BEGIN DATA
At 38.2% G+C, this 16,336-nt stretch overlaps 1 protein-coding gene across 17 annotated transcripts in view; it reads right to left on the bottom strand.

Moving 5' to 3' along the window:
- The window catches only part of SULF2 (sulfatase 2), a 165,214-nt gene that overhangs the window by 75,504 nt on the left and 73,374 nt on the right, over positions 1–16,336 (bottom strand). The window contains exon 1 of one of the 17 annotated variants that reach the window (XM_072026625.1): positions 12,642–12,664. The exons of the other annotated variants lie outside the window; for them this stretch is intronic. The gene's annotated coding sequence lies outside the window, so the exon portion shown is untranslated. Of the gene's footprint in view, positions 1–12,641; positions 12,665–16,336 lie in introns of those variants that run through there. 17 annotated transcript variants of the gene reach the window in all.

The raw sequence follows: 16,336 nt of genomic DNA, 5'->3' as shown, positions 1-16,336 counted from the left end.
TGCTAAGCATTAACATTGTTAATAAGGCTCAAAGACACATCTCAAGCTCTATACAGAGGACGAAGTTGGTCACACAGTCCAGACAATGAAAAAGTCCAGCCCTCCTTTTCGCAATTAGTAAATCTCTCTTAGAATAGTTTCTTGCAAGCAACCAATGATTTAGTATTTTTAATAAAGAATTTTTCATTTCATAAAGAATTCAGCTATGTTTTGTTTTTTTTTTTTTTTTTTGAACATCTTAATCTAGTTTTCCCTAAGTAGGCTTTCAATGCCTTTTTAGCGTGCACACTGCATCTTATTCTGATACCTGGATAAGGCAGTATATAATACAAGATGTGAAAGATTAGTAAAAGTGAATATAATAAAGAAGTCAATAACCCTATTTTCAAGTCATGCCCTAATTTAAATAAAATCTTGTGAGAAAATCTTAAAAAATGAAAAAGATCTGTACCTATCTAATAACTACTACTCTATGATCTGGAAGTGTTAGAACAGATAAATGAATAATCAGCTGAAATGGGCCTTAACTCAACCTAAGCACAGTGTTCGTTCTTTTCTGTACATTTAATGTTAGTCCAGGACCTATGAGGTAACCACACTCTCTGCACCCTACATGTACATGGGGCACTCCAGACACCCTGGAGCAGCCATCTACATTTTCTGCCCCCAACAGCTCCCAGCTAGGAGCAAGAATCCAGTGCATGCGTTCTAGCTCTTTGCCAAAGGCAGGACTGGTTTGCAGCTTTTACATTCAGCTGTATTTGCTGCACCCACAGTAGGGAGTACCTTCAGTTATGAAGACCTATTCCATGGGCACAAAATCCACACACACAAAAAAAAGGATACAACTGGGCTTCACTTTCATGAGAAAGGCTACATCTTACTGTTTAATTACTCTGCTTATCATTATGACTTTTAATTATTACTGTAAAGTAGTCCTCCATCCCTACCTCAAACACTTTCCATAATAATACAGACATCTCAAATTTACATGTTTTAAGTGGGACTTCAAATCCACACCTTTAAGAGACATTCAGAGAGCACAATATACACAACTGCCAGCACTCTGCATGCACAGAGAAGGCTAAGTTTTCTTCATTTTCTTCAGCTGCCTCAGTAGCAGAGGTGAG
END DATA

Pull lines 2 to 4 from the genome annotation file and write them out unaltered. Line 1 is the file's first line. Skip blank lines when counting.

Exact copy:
Moving 5' to 3' along the window:
- The window catches only part of SULF2 (sulfatase 2), a 165,214-nt gene that overhangs the window by 75,504 nt on the left and 73,374 nt on the right, over positions 1–16,336 (bottom strand). The window contains exon 1 of one of the 17 annotated variants that reach the window (XM_072026625.1): positions 12,642–12,664. The exons of the other annotated variants lie outside the window; for them this stretch is intronic. The gene's annotated coding sequence lies outside the window, so the exon portion shown is untranslated. Of the gene's footprint in view, positions 1–12,641; positions 12,665–16,336 lie in introns of those variants that run through there. 17 annotated transcript variants of the gene reach the window in all.

The raw sequence follows: 16,336 nt of genomic DNA, 5'->3' as shown, positions 1-16,336 counted from the left end.